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Publication numberUS6904894 B2
Publication typeGrant
Application numberUS 10/685,535
Publication dateJun 14, 2005
Filing dateOct 16, 2003
Priority dateOct 18, 2002
Fee statusPaid
Also published asUS20040139947
Publication number10685535, 685535, US 6904894 B2, US 6904894B2, US-B2-6904894, US6904894 B2, US6904894B2
InventorsYoshiyuki Serizawa, Hikari Tsuchiya, Koichi Hayashi, Tetsuo Ogata
Original AssigneeUsui Kokusai Sangyo Kaisha Ltd.
Export CitationBiBTeX, EndNote, RefMan
External Links: USPTO, USPTO Assignment, Espacenet
Pulsation reducing system for fuel line
US 6904894 B2
Abstract
A pulsation reducing system for a fuel line of an internal combustion engine, especially for an automotive engine equipped with an electronic fuel injection system is provided. The system includes a fuel delivery rail, a fuel tank, and a longitudinal main fuel pipe. A first flexible tube is arranged between the fuel delivery rail and the main fuel pipe. A second flexible tube is arranged between the main fuel pipe and the fuel tank. A small-ID tubular portion is arranged within the first tube or near the connecting portion of the first tube. The inside diameter of the small-ID tubular portion is smaller than that of the main fuel pipe. The length of the small-ID tubular portion is set between 10 to 50 times the inside diameter of the small-ID tubular portion itself. Thus, standing waves and resultant pressure pulsations caused by the fuel delivery rail are reduced by the small-ID tubular portion.
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Claims(11)
1. In a pulsation reducing system for a fuel line of an electronic fuel injection type engine comprising a fuel delivery rail for supplying fuel to fuel injectors, a fuel tank, and a longitudinal main fuel pipe for connecting the fuel tank to the fuel delivery rail, said pulsation reducing system comprising:
a first flexible tube is arranged between said fuel delivery rail and said main fuel pipe,
a second flexible tube is arranged between said main fuel pipe and said fuel tank, and
a small-ID tubular portion arranged within said first tube or near a connecting portion of said first tube,
the inside diameter of said small-ID tubular portion is smaller than that of said main fuel pipe,
the length of said small-ID tubular portion is set between 10 to 50 times the inside diameter of the small-ID tubular portion itself,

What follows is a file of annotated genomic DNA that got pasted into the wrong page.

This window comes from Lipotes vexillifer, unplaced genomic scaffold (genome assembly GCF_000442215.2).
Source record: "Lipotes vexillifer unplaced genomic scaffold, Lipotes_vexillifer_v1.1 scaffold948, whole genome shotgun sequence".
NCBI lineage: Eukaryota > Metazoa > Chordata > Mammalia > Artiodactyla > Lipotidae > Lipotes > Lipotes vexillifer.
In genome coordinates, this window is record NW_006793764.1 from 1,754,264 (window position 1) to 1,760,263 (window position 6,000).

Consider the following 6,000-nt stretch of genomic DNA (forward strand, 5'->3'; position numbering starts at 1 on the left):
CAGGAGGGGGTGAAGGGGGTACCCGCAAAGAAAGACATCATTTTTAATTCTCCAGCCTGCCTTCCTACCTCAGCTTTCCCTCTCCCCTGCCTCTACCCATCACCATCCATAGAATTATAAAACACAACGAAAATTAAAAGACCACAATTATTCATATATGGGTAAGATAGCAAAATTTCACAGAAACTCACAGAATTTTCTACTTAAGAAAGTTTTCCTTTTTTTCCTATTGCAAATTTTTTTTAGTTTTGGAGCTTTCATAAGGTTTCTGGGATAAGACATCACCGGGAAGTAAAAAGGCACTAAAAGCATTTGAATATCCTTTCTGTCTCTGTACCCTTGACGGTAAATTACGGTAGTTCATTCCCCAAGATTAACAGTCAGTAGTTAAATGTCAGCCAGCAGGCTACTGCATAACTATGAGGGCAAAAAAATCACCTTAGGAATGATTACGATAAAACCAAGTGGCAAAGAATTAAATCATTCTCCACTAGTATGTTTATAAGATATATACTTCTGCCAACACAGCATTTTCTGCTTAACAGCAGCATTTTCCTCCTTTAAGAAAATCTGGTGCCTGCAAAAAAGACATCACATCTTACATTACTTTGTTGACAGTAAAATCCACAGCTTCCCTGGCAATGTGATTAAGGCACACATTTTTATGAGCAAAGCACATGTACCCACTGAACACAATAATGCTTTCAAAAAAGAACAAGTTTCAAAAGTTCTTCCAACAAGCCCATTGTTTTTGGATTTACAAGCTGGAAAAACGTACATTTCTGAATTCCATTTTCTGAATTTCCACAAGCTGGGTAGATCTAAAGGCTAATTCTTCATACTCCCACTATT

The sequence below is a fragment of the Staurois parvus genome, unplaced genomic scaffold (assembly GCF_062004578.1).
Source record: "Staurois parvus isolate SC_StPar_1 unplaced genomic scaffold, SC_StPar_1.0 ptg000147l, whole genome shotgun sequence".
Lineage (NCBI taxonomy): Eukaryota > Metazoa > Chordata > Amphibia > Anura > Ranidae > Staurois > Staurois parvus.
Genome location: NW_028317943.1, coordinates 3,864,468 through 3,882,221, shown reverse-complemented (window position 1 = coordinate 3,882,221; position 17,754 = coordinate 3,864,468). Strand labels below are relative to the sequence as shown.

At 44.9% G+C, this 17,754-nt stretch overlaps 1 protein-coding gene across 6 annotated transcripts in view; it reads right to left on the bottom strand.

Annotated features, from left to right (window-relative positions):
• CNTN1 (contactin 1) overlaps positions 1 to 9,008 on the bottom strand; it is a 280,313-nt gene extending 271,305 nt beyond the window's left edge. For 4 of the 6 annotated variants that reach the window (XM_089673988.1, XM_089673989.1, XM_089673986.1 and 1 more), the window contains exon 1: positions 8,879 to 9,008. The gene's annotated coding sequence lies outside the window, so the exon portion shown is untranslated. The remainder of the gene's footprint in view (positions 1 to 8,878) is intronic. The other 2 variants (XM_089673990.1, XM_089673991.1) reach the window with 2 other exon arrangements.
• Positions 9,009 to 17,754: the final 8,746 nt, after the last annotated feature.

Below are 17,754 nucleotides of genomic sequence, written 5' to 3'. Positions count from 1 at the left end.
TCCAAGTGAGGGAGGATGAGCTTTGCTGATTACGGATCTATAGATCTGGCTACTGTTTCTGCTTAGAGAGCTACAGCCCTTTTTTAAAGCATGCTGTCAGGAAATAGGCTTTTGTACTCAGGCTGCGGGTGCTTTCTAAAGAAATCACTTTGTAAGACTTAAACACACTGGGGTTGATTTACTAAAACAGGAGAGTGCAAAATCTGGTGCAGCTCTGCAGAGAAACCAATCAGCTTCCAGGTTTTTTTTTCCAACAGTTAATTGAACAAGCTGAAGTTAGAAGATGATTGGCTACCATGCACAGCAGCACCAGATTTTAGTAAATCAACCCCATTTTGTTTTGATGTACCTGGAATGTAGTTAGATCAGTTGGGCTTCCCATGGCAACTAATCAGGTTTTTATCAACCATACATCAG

whereby standing waves and resultant pressure pulsations caused by said fuel delivery rail are reduced by said small-ID tubular portion.
2. A pulsation reducing system as claimed in claim 1, wherein the sectional flow area of said small-ID tubular portion is set between 5 to 40 percent of the sectional flow area of said main fuel pipe.
3. A pulsation reducing system as claimed in claim 1, wherein said small-ID tubular portion is formed as a protrusion extending from an end of said fuel delivery rail.
4. A pulsation reducing system as claimed in claim 1, wherein said small-ID tubular portion is formed into a pipe inserted within said first tube.
5. A pulsation reducing system as claimed in claim 1, wherein said small-ID tubular portion is integrally formed within said first tube.
6. A pulsation reducing system as claimed in claim 1, wherein said small-ID tubular portion is formed as a protrusion extending from the end of said main fuel pipe.
7. A pulsation reducing system as claimed in claim 1, wherein said small-ID tubular portion is formed on said main fuel pipe.
8. A pulsation reducing system as claimed in claim 1, wherein said small-ID tubular portion is formed as a protrusion extending inside of said fuel delivery rail.
9. A pulsation reducing system as claimed in claim 1, wherein a quick-joint connector is connected to said first tube, and said small-ID tubular portion is formed within said quick-joint connector.
10. A pulsation reducing flexible tube for a fuel line of an electronic fuel injection type engine comprising a fuel delivery rail for supplying fuel to fuel injectors, a fuel tank, and a longitudinal main fuel pipe for connecting the fuel tank to the fuel delivery rail, characterized in that:
said flexible tube is provided with a first cavity at one end thereof for receiving an end of said main fuel pipe and a second cavity at the other end thereof for receiving an end of said fuel delivery rail,
a small-ID tubular portion arranged between said first and second cavities so as to communicate with them,
the sectional flow area of said small-ID tubular portion is set between 5 to 40 percent of the sectional flow area of said main fuel pipe; and
the length of said small-ID tubular portion is set between 10 to 50 times the inside diameter of the small-ID tubular portion itself,
whereby standing waves and resultant pressure pulsations caused by said fuel delivery rail are reduced by said small-ID tubular portion.